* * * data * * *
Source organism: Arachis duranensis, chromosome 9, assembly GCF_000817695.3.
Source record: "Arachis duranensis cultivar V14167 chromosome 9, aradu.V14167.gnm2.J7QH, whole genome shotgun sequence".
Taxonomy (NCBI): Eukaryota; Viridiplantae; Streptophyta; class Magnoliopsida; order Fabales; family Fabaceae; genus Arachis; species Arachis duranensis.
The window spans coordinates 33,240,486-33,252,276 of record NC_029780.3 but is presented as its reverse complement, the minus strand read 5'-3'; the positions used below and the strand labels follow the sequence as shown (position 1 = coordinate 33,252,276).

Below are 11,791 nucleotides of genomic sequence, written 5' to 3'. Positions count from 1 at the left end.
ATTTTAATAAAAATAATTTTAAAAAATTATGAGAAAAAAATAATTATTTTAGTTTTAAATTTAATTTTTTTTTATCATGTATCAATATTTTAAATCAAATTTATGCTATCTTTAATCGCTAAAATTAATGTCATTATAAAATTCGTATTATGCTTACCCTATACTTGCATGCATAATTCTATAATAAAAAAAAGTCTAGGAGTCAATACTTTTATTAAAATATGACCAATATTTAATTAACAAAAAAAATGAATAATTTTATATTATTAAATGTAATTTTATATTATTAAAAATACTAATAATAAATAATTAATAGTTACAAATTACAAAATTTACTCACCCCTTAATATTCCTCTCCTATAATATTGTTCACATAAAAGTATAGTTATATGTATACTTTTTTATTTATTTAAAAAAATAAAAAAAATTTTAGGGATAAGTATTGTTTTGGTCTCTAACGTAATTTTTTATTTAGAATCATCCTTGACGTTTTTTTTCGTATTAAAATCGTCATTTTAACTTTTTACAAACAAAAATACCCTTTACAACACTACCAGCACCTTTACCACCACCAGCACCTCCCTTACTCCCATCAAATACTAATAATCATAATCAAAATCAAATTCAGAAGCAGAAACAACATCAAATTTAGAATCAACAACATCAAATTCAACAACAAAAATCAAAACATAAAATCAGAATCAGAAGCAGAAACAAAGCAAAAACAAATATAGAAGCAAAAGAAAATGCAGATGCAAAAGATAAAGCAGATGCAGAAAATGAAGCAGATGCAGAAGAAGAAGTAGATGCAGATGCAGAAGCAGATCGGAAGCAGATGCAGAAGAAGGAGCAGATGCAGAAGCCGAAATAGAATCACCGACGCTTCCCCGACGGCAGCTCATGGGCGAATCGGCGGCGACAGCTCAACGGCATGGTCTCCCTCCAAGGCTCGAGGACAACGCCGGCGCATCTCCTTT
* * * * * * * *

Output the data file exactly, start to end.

Source organism: Arachis duranensis, chromosome 9, assembly GCF_000817695.3.
Source record: "Arachis duranensis cultivar V14167 chromosome 9, aradu.V14167.gnm2.J7QH, whole genome shotgun sequence".
Taxonomy (NCBI): Eukaryota; Viridiplantae; Streptophyta; class Magnoliopsida; order Fabales; family Fabaceae; genus Arachis; species Arachis duranensis.
The window spans coordinates 33,240,486-33,252,276 of record NC_029780.3 but is presented as its reverse complement, the minus strand read 5'-3'; the positions used below and the strand labels follow the sequence as shown (position 1 = coordinate 33,252,276).

Below are 11,791 nucleotides of genomic sequence, written 5' to 3'. Positions count from 1 at the left end.
ATTTTAATAAAAATAATTTTAAAAAATTATGAGAAAAAAATAATTATTTTAGTTTTAAATTTAATTTTTTTTTATCATGTATCAATATTTTAAATCAAATTTATGCTATCTTTAATCGCTAAAATTAATGTCATTATAAAATTCGTATTATGCTTACCCTATACTTGCATGCATAATTCTATAATAAAAAAAAGTCTAGGAGTCAATACTTTTATTAAAATATGACCAATATTTAATTAACAAAAAAAATGAATAATTTTATATTATTAAATGTAATTTTATATTATTAAAAATACTAATAATAAATAATTAATAGTTACAAATTACAAAATTTACTCACCCCTTAATATTCCTCTCCTATAATATTGTTCACATAAAAGTATAGTTATATGTATACTTTTTTATTTATTTAAAAAAATAAAAAAAATTTTAGGGATAAGTATTGTTTTGGTCTCTAACGTAATTTTTTATTTAGAATCATCCTTGACGTTTTTTTTCGTATTAAAATCGTCATTTTAACTTTTTACAAACAAAAATACCCTTTACAACACTACCAGCACCTTTACCACCACCAGCACCTCCCTTACTCCCATCAAATACTAATAATCATAATCAAAATCAAATTCAGAAGCAGAAACAACATCAAATTTAGAATCAACAACATCAAATTCAACAACAAAAATCAAAACATAAAATCAGAATCAGAAGCAGAAACAAAGCAAAAACAAATATAGAAGCAAAAGAAAATGCAGATGCAAAAGATAAAGCAGATGCAGAAAATGAAGCAGATGCAGAAGAAGAAGTAGATGCAGATGCAGAAGCAGATCGGAAGCAGATGCAGAAGAAGGAGCAGATGCAGAAGCCGAAATAGAATCACCGACGCTTCCCCGACGGCAGCTCATGGGCGAATCGGCGGCGACAGCTCAACGGCATGGTCTCCCTCCAAGGCTCGAGGACAACGCCGGCGCATCTCCTTT